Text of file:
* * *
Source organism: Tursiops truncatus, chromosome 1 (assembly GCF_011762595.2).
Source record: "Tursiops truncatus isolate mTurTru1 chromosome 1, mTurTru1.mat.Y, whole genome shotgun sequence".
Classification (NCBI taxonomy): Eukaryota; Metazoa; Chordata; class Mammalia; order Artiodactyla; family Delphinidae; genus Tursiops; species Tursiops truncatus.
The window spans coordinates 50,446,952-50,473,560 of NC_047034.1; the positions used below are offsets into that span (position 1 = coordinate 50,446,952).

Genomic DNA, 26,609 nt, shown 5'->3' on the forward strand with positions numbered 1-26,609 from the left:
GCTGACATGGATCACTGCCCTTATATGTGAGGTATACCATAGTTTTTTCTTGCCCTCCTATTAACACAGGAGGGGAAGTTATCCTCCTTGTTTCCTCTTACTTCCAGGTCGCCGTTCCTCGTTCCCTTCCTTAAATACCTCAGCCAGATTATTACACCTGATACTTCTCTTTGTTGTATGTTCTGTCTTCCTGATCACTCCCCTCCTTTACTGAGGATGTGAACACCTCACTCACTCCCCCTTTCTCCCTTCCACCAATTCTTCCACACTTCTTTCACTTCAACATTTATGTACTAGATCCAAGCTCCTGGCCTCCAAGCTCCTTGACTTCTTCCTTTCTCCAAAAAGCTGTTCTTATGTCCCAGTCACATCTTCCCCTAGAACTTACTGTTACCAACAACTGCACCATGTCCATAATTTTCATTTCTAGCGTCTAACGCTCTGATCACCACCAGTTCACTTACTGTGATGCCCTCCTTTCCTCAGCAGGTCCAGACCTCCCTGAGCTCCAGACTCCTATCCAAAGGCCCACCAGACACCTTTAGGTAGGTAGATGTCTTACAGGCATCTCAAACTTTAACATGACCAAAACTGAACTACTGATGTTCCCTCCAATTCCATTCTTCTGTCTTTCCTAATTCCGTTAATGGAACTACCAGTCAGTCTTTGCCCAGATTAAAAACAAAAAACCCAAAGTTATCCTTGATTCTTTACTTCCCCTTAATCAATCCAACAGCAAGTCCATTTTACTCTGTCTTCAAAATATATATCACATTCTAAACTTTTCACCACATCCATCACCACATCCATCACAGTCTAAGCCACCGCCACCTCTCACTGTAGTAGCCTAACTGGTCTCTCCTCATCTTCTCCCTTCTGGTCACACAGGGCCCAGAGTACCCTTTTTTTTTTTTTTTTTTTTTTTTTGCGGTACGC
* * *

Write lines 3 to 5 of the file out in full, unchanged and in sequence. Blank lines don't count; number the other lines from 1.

Classification (NCBI taxonomy): Eukaryota; Metazoa; Chordata; class Mammalia; order Artiodactyla; family Delphinidae; genus Tursiops; species Tursiops truncatus.
The window spans coordinates 50,446,952-50,473,560 of NC_047034.1; the positions used below are offsets into that span (position 1 = coordinate 50,446,952).

Genomic DNA, 26,609 nt, shown 5'->3' on the forward strand with positions numbered 1-26,609 from the left: